The plants have really taken off now. And here I thought I had a lighting problem. The only problem is that my siamese algae eaters are eating my rosette faster than it can grow. My Tetras are eating the Bocada, but they are welcome to it. Those things grow much faster than I can keep up with. In fact I'll probably have to remove that and my other fast growing stem plant because they just don't seem to have the room. Which is sad because I think they give a real kelp-forrest kind of look to my tank. The nitrate levels used to always be margional, but now stay well in the safe zone for a week or so (wouldn't know I do a water change every week).
I'll be honest there is only one out of four stores within 20 miles that had good clean plants. But one of the reasons I think my tank is so successful is that even the bad plants I bought (I took a sample from all four stores) seem to have shed their algae and are growing. They took longer to take off than the others though.
But like I said they aren't the only ones outgrowing the 10G. I'm passing my Siamese off to another person's tank who seems to have a persistant green-water problem. And by persistanct, he's gotten a diatom filter and left the lights off for a number of days and still has green water. He also has done water changes of around 20% each day for weeks now. I told him he should breed some Endlers and Danios in there while he had the chance :).
I'm also contemplating my next tank because the Phantoms (5) and Lamp-Eyes (2) look like they've outgrown the 10G too.
Its going to be a 20G-long. I'll probably put my lamp-eye tetras and phantoms in it. I'll probably put Kuhli Loaches in there as my substrate cleaners, and I'm planing on using that nice black eco-complete substrate. Maybe I'll have to settle for some skunk loaches since the tank is still pretty small. It is hard thinking 20G when in my mind I see the 50G that I'm planing for when we move to a bigger house.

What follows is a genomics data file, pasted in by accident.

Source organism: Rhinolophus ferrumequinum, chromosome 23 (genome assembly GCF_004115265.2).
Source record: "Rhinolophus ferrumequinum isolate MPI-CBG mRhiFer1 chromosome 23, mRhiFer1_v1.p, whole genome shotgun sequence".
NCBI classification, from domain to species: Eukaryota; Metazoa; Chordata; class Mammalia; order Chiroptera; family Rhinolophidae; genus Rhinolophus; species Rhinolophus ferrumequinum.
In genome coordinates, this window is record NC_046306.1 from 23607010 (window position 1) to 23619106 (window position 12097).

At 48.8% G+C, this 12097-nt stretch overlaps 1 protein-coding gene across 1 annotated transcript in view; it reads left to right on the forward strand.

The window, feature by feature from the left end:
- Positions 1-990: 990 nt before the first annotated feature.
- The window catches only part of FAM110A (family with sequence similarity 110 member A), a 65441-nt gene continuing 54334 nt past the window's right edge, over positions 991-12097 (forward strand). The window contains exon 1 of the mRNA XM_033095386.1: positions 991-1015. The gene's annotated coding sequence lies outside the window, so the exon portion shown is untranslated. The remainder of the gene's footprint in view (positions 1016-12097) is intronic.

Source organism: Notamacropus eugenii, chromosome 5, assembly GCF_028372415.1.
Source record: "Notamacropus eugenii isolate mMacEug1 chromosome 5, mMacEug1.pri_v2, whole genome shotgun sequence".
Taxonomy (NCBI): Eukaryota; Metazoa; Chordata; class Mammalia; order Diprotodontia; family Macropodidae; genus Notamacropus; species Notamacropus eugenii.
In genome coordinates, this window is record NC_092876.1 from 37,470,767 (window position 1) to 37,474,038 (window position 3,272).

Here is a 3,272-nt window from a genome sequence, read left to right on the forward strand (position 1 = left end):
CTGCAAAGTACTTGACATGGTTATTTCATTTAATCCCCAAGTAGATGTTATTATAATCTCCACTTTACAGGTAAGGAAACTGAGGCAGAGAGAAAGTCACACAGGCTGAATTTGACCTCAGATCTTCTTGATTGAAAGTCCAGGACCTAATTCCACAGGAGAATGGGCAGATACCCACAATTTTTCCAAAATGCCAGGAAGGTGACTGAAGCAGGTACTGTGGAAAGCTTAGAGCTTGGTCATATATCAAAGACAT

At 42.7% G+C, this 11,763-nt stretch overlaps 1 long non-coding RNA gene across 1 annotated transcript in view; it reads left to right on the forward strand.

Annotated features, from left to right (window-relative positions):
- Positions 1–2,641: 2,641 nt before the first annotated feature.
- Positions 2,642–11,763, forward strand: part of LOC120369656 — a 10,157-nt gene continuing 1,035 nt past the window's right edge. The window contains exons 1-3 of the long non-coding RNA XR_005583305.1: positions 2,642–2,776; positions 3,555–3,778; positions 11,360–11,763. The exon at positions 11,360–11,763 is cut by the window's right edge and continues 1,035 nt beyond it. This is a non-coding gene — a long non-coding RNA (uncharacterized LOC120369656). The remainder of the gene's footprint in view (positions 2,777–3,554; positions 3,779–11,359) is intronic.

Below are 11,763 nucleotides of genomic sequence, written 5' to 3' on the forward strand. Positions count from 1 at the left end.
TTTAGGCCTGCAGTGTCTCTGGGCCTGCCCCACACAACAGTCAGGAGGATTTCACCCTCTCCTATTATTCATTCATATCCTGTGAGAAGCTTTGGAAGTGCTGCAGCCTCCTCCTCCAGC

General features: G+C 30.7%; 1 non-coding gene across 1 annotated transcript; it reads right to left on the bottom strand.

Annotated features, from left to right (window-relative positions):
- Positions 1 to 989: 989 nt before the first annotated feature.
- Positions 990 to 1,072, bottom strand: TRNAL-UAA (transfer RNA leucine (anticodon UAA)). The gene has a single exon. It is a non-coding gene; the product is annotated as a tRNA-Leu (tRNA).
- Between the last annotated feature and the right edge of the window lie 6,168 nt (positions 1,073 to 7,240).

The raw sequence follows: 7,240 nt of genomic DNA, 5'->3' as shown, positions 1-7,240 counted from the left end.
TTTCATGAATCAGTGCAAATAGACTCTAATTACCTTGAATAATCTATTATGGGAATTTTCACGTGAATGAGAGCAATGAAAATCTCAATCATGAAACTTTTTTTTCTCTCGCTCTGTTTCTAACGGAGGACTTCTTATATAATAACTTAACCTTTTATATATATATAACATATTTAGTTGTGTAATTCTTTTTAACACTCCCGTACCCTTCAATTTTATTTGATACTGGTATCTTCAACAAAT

I find building my own substrates to be fun, and want to try a loil based substrate soon. But My phantoms seem to not like the light color of the sand in the 10G, and the eco-complete is as expensive as the Tahitian moon black sand. The darker the phantoms the prettier they are
in my book, and they seem to lighten and darken to fit their surroundings.
The threadfins (wonderful and beautiful fish) and endlers are having a ball with the relatively light colored sand so I'll probably keep them there. I'll also probably put my swiming frog (currently in a 1G) back in the 10G and add a few companions for him. Supposedly they like sand a lot better, and it is easier to feed them frog and tadpole bites since they drop out of reach like they do with gravel.
The Ghost shrimp are fun, but they only live for about a year. I suppose I should add another flower shrimp like I started out with, I liked those better. With the way my Ghost shrimp were gaining color (wierd huh?) I would bet the flower shrimp might also, and that would be a
pretty sight. The ghost shrimp were gaining white spots on their shells, and some turned blue while others turned red.
I definately need some clams though, especially since I have sand. The 50G is going to get a crawdad or two, though I don't think they will be as good a substrate cleaners as the Cory's and Loaches have been for me.
Michael F.